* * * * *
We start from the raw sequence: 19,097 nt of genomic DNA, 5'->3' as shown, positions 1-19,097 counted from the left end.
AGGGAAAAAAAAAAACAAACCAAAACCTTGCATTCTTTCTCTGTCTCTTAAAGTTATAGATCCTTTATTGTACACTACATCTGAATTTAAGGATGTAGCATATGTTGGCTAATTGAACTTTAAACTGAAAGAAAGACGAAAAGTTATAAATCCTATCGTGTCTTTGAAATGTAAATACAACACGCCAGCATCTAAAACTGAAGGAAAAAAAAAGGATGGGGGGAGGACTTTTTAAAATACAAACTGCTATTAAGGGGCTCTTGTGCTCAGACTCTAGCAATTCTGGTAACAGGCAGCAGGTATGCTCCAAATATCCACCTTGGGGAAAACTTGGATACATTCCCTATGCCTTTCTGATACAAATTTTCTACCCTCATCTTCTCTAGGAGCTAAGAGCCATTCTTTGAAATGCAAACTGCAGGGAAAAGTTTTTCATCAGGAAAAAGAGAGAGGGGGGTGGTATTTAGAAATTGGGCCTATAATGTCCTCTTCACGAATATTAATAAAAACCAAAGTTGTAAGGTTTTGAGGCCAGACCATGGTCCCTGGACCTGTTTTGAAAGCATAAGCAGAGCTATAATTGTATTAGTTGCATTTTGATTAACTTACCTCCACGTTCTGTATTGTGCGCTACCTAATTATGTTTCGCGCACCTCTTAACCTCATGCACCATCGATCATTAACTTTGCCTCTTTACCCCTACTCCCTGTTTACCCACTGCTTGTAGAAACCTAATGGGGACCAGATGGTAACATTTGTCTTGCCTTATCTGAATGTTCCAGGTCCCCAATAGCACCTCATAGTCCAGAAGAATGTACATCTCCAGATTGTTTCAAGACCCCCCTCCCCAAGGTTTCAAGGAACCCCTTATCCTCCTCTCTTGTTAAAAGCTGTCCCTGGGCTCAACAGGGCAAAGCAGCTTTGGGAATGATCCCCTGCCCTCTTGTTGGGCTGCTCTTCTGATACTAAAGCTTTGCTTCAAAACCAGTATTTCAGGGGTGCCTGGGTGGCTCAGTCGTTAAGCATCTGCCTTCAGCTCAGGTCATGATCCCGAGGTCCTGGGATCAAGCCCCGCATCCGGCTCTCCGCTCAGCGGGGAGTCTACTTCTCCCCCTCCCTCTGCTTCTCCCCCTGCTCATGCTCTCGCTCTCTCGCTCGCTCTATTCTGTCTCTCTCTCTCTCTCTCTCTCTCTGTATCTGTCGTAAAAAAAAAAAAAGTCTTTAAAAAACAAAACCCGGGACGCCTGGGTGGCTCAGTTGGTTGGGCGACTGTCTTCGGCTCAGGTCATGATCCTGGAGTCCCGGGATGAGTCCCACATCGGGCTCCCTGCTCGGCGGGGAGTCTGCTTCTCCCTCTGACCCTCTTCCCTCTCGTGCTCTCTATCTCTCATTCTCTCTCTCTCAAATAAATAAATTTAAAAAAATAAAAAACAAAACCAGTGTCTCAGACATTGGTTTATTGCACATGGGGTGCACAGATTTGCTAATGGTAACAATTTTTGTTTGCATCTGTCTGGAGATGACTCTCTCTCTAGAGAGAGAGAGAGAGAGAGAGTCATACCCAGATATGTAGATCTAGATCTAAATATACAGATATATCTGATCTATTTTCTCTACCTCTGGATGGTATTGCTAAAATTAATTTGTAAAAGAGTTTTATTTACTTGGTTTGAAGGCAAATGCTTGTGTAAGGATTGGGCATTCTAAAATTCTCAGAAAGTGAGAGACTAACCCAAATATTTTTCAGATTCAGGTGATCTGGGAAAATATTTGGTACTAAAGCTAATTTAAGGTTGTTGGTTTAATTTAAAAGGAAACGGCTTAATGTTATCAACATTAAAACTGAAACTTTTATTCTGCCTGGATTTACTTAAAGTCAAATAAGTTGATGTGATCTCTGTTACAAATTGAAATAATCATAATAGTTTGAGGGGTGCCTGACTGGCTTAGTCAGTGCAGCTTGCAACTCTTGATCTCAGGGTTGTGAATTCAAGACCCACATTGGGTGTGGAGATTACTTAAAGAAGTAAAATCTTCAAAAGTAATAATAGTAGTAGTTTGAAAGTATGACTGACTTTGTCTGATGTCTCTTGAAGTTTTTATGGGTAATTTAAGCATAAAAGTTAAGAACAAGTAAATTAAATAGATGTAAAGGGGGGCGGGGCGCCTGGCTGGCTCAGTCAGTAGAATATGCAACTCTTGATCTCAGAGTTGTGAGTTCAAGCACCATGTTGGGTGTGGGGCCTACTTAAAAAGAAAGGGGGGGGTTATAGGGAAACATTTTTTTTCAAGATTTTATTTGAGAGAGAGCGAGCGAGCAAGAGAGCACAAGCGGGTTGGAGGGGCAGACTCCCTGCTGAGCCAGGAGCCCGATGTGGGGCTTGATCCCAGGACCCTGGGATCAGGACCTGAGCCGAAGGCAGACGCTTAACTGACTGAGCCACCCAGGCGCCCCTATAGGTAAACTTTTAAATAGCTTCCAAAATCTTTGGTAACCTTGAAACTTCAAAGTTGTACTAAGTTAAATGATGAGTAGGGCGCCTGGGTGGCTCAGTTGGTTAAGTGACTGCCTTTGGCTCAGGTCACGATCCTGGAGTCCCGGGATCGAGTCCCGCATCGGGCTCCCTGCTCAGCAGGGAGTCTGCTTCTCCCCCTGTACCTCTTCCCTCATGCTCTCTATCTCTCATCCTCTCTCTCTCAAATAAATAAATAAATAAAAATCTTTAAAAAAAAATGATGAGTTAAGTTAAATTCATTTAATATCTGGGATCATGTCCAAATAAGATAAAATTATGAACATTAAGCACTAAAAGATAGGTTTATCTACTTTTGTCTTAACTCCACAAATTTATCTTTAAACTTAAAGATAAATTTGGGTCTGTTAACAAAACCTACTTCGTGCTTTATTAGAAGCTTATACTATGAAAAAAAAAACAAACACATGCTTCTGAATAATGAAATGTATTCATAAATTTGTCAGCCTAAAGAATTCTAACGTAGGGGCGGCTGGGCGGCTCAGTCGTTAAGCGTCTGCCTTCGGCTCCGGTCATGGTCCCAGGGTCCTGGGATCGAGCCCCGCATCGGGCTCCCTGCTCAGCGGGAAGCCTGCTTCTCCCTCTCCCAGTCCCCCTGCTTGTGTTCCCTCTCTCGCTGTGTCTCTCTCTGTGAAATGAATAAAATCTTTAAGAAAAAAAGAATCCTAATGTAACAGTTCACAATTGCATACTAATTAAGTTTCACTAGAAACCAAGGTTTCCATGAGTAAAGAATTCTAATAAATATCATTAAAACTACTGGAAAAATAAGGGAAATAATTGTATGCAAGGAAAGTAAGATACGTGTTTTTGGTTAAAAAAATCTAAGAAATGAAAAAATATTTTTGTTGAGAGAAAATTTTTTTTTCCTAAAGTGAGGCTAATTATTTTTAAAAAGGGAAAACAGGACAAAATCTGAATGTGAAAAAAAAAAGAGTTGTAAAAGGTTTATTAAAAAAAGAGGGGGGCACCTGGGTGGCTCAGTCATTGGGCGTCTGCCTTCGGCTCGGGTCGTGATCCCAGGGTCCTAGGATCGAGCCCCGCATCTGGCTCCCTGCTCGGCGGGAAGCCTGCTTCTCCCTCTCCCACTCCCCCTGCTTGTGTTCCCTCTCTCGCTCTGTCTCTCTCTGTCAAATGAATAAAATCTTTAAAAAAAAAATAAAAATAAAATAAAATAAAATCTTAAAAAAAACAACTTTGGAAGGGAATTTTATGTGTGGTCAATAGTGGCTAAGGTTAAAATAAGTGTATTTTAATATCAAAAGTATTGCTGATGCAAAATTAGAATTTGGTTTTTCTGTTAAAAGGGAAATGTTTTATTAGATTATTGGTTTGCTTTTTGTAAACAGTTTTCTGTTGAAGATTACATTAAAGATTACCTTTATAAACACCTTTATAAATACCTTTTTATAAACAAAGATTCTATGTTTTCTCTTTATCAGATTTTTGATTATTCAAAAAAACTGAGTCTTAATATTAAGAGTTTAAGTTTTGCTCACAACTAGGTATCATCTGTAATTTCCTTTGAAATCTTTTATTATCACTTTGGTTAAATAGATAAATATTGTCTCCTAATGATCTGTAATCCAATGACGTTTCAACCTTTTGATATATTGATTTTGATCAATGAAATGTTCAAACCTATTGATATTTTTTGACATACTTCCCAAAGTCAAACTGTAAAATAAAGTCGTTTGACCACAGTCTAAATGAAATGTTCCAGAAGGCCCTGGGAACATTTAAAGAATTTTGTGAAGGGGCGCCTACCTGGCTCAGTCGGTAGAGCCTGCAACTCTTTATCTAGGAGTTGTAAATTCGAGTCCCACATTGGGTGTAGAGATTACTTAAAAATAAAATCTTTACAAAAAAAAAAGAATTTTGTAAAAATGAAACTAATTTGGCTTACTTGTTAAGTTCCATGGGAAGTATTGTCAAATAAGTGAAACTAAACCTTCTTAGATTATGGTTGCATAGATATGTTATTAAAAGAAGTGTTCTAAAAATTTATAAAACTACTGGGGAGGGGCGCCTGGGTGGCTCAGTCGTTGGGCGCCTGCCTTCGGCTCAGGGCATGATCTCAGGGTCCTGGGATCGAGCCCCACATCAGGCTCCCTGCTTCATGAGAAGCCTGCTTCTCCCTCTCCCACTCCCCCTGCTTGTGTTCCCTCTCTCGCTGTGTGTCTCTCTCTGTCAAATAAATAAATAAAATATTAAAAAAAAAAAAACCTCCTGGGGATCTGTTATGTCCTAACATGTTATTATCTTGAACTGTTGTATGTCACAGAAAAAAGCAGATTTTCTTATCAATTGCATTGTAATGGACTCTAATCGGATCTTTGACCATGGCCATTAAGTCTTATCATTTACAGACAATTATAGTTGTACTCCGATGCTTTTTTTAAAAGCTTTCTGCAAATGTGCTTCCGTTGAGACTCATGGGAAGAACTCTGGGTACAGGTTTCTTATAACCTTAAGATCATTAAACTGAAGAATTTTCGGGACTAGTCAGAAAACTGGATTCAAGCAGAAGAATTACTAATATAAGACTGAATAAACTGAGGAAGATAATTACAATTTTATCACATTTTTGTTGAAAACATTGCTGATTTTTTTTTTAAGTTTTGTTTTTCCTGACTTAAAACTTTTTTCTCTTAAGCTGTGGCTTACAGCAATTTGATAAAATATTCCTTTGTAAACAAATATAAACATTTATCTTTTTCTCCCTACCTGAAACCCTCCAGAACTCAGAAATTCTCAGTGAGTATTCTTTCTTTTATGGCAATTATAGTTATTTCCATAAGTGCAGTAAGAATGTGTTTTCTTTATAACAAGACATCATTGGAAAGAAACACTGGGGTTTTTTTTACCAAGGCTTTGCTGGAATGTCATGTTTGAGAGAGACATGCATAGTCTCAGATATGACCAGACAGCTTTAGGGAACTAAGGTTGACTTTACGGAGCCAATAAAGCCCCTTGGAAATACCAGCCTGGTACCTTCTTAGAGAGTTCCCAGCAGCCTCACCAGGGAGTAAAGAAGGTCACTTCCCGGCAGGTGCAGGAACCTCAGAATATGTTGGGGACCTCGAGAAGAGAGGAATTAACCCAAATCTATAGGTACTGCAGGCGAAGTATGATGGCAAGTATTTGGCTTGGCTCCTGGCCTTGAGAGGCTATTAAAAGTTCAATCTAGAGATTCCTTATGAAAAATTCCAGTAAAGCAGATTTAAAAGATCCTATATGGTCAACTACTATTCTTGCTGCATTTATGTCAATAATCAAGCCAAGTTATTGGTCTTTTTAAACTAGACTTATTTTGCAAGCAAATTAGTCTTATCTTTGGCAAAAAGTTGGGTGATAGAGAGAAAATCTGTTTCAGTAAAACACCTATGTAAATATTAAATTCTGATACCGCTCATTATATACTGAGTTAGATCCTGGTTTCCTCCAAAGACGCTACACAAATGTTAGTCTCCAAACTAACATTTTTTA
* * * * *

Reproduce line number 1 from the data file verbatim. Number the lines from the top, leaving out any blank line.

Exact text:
We start from the raw sequence: 19,097 nt of genomic DNA, 5'->3' as shown, positions 1-19,097 counted from the left end.